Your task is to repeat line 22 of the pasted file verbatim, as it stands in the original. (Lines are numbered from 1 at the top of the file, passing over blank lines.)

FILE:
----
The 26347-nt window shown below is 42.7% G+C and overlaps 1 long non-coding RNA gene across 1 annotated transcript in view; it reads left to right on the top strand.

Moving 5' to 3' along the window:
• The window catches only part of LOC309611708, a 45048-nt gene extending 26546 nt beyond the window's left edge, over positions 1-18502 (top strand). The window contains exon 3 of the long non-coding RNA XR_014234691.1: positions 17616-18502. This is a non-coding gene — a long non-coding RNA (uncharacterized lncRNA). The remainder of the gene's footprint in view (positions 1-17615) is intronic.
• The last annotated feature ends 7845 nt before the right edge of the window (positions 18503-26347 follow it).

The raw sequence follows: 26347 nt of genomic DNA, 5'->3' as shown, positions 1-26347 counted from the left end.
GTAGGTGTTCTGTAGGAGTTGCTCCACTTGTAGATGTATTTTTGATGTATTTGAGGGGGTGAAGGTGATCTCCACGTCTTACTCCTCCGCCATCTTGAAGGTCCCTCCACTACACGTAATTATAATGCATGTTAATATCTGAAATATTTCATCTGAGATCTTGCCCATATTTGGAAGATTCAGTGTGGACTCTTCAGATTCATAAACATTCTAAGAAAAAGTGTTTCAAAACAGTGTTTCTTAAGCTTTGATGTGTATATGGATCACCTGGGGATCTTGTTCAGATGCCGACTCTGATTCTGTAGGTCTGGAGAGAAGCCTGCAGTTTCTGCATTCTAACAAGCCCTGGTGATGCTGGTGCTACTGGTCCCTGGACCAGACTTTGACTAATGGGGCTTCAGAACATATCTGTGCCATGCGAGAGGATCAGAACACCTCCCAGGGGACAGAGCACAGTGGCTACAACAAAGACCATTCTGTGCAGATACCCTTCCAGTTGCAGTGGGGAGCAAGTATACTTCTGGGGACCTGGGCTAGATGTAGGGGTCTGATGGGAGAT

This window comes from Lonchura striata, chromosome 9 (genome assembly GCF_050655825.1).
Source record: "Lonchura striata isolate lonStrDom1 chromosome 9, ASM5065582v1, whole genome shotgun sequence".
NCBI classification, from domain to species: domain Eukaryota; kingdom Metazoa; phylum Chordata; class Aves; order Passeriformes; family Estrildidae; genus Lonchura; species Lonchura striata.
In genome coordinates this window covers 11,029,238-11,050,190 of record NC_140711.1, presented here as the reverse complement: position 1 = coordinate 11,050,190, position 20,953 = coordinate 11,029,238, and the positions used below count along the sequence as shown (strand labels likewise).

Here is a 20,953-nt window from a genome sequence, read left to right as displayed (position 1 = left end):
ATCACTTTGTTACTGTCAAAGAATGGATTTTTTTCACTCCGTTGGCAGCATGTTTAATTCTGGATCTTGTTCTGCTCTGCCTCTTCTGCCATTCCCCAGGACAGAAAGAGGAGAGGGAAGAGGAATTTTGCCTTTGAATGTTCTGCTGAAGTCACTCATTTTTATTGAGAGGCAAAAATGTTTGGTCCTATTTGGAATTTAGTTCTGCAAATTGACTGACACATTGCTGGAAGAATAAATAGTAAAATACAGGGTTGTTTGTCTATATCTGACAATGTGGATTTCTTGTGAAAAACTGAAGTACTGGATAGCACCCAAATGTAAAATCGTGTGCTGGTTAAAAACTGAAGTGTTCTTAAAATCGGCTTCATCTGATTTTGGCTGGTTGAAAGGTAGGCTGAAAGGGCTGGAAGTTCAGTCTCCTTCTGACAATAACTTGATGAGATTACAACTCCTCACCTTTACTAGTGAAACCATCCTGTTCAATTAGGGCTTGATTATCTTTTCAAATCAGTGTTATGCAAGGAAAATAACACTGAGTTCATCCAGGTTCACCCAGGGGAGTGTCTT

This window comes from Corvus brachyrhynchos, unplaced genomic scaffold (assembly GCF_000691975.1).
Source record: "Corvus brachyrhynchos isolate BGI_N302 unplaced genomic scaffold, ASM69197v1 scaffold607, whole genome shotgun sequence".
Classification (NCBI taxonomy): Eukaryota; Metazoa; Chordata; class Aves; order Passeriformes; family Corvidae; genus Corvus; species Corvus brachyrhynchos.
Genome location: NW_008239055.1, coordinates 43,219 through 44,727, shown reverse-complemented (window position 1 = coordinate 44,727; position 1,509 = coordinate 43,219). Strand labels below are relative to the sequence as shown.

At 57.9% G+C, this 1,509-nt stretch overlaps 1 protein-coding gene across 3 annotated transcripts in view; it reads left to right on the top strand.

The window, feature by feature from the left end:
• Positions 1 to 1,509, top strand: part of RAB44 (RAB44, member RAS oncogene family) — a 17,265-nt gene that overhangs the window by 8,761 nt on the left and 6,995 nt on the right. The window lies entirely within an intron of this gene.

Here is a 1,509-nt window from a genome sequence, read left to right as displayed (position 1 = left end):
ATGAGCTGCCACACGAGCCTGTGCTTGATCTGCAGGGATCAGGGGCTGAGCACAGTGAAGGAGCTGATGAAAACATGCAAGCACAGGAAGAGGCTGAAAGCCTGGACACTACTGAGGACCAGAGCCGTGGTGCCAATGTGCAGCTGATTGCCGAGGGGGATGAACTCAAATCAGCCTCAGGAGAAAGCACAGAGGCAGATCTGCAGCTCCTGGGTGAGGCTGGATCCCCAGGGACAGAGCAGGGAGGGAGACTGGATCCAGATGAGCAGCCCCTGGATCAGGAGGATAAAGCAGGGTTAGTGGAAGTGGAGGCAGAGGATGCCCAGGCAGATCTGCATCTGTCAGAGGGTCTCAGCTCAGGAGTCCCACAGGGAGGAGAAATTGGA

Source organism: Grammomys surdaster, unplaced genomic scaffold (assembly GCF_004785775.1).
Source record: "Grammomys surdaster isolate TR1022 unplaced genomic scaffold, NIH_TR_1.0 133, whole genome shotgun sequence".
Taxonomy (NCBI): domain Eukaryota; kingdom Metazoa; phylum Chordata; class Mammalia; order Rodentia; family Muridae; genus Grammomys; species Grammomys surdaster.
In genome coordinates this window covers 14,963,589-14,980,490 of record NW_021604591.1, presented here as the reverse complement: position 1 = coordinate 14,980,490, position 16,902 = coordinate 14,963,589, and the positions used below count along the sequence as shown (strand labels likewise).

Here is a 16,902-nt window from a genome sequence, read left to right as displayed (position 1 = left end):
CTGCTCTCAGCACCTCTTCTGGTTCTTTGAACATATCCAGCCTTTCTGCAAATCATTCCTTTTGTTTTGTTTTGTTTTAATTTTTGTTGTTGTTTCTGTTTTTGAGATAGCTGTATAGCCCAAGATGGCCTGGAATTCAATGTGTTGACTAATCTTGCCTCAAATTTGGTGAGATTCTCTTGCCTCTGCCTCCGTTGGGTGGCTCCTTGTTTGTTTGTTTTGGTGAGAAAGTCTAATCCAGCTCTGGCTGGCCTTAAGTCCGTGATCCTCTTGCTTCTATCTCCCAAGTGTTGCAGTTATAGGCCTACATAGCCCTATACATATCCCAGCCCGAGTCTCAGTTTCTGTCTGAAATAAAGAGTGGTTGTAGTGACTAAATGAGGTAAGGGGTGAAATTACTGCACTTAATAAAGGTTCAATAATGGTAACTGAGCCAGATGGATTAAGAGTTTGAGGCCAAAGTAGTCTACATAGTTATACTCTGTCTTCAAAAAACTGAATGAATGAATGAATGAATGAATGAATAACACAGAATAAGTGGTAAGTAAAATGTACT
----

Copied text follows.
Source organism: Grammomys surdaster, unplaced genomic scaffold (assembly GCF_004785775.1).